I remember when my husband and I first married, his maternal aunt counseled us to get a hobby to make our days more interesting.  We both laughed because we knew our plan was not just to teach two or three times a week but to serve and bear fruit as well.  That would take time.  We knew the LORD’s work was so much more.

It’s hard, but little did we know how hard.

Allow me to tell you a few things we have learned over the years of what the ministry really is like.  If you are contemplating a life of serving Jesus then you should take time to read this list and see if you are gifted and wired to represent Him.  These are things nobody told us.

No one told us that we would visit three children, the youngest a 6-year-old boy, whose father had just died of cancer and try to help them find some kind of comfort—maybe even a family who was willing to take them for their own.  And then the next month the family called again to say the children’s mother died of cancer too–both from living under an asbestos roof.

No one told us that people would appear to love us and our children but would turn to despise us because we might have a conscience against what they were asking us to do.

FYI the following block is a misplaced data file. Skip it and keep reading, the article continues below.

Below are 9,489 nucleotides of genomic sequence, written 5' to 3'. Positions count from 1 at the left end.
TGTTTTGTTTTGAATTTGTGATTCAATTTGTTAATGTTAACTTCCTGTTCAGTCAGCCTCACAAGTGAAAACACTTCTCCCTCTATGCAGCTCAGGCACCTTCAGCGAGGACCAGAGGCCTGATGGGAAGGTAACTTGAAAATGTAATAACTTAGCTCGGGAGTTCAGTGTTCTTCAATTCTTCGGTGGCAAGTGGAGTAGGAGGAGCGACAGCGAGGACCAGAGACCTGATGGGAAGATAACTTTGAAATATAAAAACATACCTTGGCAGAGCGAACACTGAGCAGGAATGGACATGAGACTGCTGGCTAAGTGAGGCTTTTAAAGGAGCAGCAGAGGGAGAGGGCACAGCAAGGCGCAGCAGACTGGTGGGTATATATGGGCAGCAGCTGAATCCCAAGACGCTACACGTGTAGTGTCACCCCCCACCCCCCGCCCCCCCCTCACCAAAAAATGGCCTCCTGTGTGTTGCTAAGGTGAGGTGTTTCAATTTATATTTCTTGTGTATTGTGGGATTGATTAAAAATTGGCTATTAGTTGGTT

No one told us that church people are mostly loving, but there may be a pocket of cronies in every congregation that are mean as snakes.  The LORD still expects us to love those people and bear with their weaknesses.

No one told us what it would be like to name a baby in another country one day.

No one told me what it would be like to teach a ladies’ group in a third world country where meeting halls were often overcrowded and dark and dirty.

No one told us about having to beg a customs agent to let a child’s chemistry set into the country so our son could continue his home schooling.  We had paid for the materials and for the shipping, but were expected to pay more than 300% that much again for tax when it arrived.